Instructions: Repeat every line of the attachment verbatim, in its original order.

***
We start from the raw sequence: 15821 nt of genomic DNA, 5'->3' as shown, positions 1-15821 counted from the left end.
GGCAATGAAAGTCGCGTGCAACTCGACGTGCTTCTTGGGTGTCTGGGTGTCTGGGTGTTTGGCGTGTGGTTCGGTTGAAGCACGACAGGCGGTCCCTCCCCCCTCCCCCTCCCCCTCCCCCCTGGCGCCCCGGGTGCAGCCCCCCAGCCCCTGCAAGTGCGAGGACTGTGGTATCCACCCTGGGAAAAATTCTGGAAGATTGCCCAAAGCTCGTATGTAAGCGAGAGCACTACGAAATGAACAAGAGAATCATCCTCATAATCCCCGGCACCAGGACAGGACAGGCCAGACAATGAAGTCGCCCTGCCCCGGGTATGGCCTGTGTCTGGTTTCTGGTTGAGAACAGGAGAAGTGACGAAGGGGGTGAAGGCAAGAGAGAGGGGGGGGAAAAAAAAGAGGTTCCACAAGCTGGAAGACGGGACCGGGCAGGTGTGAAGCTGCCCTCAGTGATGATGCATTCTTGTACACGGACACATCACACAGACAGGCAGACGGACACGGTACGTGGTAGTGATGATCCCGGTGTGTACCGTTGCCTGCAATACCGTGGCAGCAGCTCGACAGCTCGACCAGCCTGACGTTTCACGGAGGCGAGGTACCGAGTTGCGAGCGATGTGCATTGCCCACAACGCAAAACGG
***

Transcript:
We start from the raw sequence: 15821 nt of genomic DNA, 5'->3' as shown, positions 1-15821 counted from the left end.
GGCAATGAAAGTCGCGTGCAACTCGACGTGCTTCTTGGGTGTCTGGGTGTCTGGGTGTTTGGCGTGTGGTTCGGTTGAAGCACGACAGGCGGTCCCTCCCCCCTCCCCCTCCCCCTCCCCCCTGGCGCCCCGGGTGCAGCCCCCCAGCCCCTGCAAGTGCGAGGACTGTGGTATCCACCCTGGGAAAAATTCTGGAAGATTGCCCAAAGCTCGTATGTAAGCGAGAGCACTACGAAATGAACAAGAGAATCATCCTCATAATCCCCGGCACCAGGACAGGACAGGCCAGACAATGAAGTCGCCCTGCCCCGGGTATGGCCTGTGTCTGGTTTCTGGTTGAGAACAGGAGAAGTGACGAAGGGGGTGAAGGCAAGAGAGAGGGGGGGGAAAAAAAAGAGGTTCCACAAGCTGGAAGACGGGACCGGGCAGGTGTGAAGCTGCCCTCAGTGATGATGCATTCTTGTACACGGACACATCACACAGACAGGCAGACGGACACGGTACGTGGTAGTGATGATCCCGGTGTGTACCGTTGCCTGCAATACCGTGGCAGCAGCTCGACAGCTCGACCAGCCTGACGTTTCACGGAGGCGAGGTACCGAGTTGCGAGCGATGTGCATTGCCCACAACGCAAAACGG